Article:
Written by: Reagan Flowers, Ph.D.
Unlike many math classes in school, personal finance is one that every student can apply to his or her life as an adult. It’s especially crucial for disadvantaged and impoverished students with the potential to build a different life than previous generations. It will be a necessity when facing obstacles like purchasing a car or home, taking on a student loan, obtaining a credit card, or making any other decision related to one’s personal finances.
Americans Lack Financial Literacy
Statistics show that many Americans lack the financial literacy to make informed decisions related to personal finances. More than one-third of American adults report having more credit card debt than emergency savings; 68 percent doubt they could cover one month of living expenses if they lost their primary source of income; and 25 percent report having no trusted source of financial guidance, according to Annuity.org and Bankrate’s 2023 annual emergency savings report.
However, the tide may be turning, thanks to recent state legislation aimed at increasing the financial literacy of high school students. Pennsylvania this past December became the 25th state to pass a bill requiring a personal finance course for high school students. The number of U.S. states committing to improving teenagers’ financial literacy has more than tripled since 2021. In five years, more than 4 out of 10 U.S. high school students will be enrolled in schools where a stand-alone, full-semester course in personal finance is required before graduating. That’s a 229 percent increase from 2017.
Why teach personal finance at schools?
Students who’ve not taken personal finance courses could face mean hurdles, as soon after high school they’re eligible to take out loans and credit cards. Students who take a personal finance course that covers earning income, spending, saving, investing, and managing credit tend to make better borrowing decisions, according to government reports. Further, financial education has been shown to help young people better manage cash flow and pay bills on time, according to the Center for Financial Security.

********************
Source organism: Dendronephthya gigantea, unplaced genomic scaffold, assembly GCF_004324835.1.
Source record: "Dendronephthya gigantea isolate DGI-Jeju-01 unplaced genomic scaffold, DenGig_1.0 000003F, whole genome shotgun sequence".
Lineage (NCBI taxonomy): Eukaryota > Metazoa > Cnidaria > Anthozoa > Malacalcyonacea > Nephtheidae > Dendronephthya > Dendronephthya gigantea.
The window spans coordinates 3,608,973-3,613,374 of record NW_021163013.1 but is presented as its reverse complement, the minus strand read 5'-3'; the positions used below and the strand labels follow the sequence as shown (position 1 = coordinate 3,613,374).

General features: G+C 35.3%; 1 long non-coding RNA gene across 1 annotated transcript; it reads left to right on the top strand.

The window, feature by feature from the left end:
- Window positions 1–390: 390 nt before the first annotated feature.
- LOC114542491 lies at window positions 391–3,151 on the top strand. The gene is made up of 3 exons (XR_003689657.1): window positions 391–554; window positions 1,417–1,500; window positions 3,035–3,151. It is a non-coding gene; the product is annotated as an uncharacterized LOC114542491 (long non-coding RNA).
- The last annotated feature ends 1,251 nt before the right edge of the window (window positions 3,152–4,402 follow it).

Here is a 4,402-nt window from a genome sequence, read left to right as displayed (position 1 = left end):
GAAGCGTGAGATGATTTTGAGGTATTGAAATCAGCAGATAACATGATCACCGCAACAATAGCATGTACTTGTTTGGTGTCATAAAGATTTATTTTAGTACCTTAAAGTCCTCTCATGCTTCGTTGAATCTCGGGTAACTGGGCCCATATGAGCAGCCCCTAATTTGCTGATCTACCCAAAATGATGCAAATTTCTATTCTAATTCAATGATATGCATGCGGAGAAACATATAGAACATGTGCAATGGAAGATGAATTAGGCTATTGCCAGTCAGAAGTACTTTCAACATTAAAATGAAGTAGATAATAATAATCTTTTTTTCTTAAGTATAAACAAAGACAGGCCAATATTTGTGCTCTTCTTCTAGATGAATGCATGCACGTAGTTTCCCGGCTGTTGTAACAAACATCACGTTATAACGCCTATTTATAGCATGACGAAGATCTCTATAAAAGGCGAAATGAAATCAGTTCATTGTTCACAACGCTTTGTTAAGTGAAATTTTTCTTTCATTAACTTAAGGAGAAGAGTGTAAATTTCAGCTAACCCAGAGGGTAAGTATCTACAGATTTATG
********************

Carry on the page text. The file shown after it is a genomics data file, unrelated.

Schools are the most likely and logical place for teens to learn about personal finance. There’s no guarantee that students are learning these essentials at home, especially when parents are busy working and struggling with their own finances. In some cases, the parents don’t have a high level of financial literacy either.
We must do everything we can encourage our leaders and our schools to set students up for success. Financial illiteracy has reached record levels, with more than 60% of Americans lacking personal finance knowledge. In addition to being a value-packed STEM topic with real-world application, teaching personal finance in schools will prepare students to build their lives and careers.